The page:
The Rain in Spain!

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Day 2 (May 9) ~ Olot to Sant Miquel de Pineda

We have quite a long first ride, 100km-ish, and it's going to be a bit hilly, so we're going to take it at a fairly modest pace and see how it all goes. First, though, we will go into the centre of Olot and have a look around, and pick up some provisions for lunch. We've been told that finding cafes can be a bit hit and miss sometimes in the more rural areas, but that's no big deal.

Ready to hit the road!

Olot is mostly a fairly nondescript town, but its centre has some interesting bits of architecture.

Ok, time to fire up the app...

We've been told that it mostly operates by voice instruction, so you don't need to be constantly looking at the map, but something seems to be wrong. The first instruction is "Turn left in 11.2km" without a hint of what to do until then! Turning on the map, the route is quite clear, and it's most definitely not just a long road from A to B. There are many turns and junctions which it will show us but not tell us.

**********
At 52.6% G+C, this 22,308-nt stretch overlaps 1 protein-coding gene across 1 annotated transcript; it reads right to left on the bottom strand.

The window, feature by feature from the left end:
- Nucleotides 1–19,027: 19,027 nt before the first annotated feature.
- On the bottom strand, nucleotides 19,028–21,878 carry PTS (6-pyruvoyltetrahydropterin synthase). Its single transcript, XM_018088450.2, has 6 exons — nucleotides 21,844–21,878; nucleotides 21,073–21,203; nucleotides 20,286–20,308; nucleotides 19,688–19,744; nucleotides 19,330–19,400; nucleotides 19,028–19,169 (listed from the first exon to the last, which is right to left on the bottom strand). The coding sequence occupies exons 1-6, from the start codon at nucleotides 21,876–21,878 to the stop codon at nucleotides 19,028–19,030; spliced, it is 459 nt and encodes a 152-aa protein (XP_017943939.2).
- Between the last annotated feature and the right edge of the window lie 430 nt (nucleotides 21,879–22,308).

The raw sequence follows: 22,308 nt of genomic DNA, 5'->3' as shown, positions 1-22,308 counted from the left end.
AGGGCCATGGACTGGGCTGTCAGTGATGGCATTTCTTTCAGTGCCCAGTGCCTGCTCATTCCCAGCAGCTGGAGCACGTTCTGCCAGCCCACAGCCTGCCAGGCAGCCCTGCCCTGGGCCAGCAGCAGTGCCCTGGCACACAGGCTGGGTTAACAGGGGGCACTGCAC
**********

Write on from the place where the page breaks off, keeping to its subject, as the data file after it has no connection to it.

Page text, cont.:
If you do miss a turn, it goes "BONG!" at you in no uncertain terms, so it's not that it doesn't know the route, it's as if it thinks that somehow it's all just a single road regardless of how it twists and turns. I'm concerned, though, that if we do have to keep waking the screen up to see what to do, we're going to use much more battery than otherwise, so I break out my trusty Garmin as backup. Although we don't have the routes loaded into it, I do have detailed maps of the area and worst-case we can always just get it to tell us the shortest way to our destination from wherever we might be. And I know that it will run for a solid couple of days without any problem.

It does get better, though. It's still a touch gnomic in its proclamations at times, but we don't have quite the same level of confusion.

We pass throught the town of Tortellà, which wouldn't be worth a special mention, but...